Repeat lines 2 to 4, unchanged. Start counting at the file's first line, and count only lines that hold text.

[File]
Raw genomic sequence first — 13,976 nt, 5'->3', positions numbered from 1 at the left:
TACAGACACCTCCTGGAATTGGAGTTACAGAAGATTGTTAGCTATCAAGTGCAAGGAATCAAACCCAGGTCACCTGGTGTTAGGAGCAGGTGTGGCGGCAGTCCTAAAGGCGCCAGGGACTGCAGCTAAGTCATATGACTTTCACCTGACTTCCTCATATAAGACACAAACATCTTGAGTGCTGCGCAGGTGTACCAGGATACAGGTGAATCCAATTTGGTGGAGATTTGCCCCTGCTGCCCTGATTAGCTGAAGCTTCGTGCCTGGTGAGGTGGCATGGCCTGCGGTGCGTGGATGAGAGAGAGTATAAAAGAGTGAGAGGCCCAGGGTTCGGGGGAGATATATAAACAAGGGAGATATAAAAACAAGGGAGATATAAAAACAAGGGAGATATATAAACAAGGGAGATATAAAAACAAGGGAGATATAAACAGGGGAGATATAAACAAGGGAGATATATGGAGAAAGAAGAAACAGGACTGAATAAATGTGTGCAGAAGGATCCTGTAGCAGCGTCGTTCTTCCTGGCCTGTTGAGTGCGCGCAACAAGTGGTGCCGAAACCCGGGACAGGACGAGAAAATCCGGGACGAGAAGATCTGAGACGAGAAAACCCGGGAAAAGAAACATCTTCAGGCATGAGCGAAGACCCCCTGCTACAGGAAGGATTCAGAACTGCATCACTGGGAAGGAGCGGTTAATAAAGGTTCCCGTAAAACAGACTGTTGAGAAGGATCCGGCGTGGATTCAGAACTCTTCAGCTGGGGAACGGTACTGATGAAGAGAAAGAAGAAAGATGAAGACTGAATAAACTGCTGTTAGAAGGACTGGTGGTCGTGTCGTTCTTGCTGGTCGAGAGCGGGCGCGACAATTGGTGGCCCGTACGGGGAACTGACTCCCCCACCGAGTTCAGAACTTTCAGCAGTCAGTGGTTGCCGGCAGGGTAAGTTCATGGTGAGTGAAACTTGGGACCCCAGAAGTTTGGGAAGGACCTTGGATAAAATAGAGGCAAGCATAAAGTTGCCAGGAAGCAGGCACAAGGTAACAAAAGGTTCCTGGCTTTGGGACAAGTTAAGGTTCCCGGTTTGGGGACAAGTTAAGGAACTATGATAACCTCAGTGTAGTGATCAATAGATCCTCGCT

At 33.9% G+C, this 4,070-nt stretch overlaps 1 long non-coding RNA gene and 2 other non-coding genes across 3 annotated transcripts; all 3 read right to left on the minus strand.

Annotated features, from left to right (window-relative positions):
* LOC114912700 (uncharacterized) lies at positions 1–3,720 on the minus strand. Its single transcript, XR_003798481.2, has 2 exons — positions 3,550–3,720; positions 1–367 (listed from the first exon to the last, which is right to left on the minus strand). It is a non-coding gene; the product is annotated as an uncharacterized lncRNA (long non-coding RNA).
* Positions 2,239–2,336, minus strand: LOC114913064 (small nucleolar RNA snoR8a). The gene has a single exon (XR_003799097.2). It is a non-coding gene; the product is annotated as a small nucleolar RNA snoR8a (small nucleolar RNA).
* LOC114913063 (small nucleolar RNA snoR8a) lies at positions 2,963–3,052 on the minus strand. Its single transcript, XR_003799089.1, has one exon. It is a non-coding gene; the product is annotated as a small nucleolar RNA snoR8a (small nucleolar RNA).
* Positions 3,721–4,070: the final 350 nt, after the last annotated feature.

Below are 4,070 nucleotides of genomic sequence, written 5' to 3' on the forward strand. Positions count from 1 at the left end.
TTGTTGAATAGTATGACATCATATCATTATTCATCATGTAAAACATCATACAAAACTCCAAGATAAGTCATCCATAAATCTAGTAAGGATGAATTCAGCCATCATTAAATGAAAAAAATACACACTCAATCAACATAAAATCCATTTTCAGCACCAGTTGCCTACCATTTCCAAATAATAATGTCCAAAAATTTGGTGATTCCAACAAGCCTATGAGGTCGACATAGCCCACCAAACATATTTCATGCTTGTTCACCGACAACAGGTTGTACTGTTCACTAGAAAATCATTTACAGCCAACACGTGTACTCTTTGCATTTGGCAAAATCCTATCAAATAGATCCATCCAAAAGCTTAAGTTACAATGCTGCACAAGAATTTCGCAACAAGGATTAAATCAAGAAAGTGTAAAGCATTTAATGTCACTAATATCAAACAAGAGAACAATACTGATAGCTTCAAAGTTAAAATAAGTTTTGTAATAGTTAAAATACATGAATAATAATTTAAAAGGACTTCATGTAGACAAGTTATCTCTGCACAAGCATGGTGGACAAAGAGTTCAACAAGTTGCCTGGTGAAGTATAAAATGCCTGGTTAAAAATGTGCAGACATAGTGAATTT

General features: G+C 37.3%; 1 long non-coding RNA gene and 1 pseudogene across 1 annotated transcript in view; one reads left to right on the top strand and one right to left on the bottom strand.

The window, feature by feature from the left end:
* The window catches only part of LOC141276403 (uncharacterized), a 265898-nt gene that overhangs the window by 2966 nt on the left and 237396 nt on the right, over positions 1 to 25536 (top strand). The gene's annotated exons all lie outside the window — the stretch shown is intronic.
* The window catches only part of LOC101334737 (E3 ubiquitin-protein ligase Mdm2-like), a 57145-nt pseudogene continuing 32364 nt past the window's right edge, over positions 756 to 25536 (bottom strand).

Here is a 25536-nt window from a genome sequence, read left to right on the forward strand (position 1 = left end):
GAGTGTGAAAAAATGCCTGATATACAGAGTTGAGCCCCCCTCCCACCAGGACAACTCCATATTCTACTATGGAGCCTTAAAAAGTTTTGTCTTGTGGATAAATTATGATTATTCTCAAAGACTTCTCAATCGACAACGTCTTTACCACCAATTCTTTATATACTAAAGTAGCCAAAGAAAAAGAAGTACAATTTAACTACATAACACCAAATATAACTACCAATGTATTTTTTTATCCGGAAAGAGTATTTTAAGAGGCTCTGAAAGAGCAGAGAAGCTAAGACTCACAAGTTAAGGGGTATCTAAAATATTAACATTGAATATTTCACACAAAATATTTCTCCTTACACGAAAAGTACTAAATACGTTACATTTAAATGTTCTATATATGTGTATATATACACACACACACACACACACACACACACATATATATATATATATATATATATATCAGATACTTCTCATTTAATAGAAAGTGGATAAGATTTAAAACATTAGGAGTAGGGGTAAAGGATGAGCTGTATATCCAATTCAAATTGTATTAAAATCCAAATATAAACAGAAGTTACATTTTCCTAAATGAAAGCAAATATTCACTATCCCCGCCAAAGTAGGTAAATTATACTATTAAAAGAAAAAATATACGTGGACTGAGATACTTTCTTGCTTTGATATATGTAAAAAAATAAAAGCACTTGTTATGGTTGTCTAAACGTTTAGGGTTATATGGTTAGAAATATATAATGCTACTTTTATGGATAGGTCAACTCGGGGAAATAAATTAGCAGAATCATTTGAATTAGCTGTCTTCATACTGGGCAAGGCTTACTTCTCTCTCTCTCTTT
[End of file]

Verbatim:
TACAGACACCTCCTGGAATTGGAGTTACAGAAGATTGTTAGCTATCAAGTGCAAGGAATCAAACCCAGGTCACCTGGTGTTAGGAGCAGGTGTGGCGGCAGTCCTAAAGGCGCCAGGGACTGCAGCTAAGTCATATGACTTTCACCTGACTTCCTCATATAAGACACAAACATCTTGAGTGCTGCGCAGGTGTACCAGGATACAGGTGAATCCAATTTGGTGGAGATTTGCCCCTGCTGCCCTGATTAGCTGAAGCTTCGTGCCTGGTGAGGTGGCATGGCCTGCGGTGCGTGGATGAGAGAGAGTATAAAAGAGTGAGAGGCCCAGGGTTCGGGGGAGATATATAAACAAGGGAGATATAAAAACAAGGGAGATATAAAAACAAGGGAGATATATAAACAAGGGAGATATAAAAACAAGGGAGATATAAACAGGGGAGATATAAACAAGGGAGATATATGGAGAAAGAAGAAACAGGACTGAATAAATGTGTGCAGAAGGATCCTGTAGCAGCGTCGTTCTTCCTGGCCTGTTGAGTGCGCGCAACAAGTGGTGCCGAAACCCGGGACAGGACGAGAAAATCCGGGACGAGAAGATCTGAGACGAGAAAACCCGGGAAAAGAAACATCTTCAGGCATGAGCGAAGACCCCCTGCTACAGGAAGGATTCAGAACTGCATCACTGGGAAGGAGCGGTTAATAAAGGTTCCCGTAAAACAGACTGTTGAGAAGGATCCGGCGTGGATTCAGAACTCTTCAGCTGGGGAACGGTACTGATGAAGAGAAAGAAGAAAGATGAAGACTGAATAAACTGCTGTTAGAAGGACTGGTGGTCGTGTCGTTCTTGCTGGTCGAGAGCGGGCGCGACAATTGGTGGCCCGTACGGGGAACTGACTCCCCCACCGAGTTCAGAACTTTCAGCAGTCAGTGGTTGCCGGCAGGGTAAGTTCATGGTGAGTGAAACTTGGGACCCCAGAAGTTTGGGAAGGACCTTGGATAAAATAGAGGCAAGCATAAAGTTGCCAGGAAGCAGGCACAAGGTAACAAAAGGTTCCTGGCTTTGGGACAAGTTAAGGTTCCCGGTTTGGGGACAAGTTAAGGAACTATGATAACCTCAGTGTAGTGATCAATAGATCCTCGCT

At 33.9% G+C, this 4,070-nt stretch overlaps 1 long non-coding RNA gene and 2 other non-coding genes across 3 annotated transcripts; all 3 read right to left on the minus strand.

Annotated features, from left to right (window-relative positions):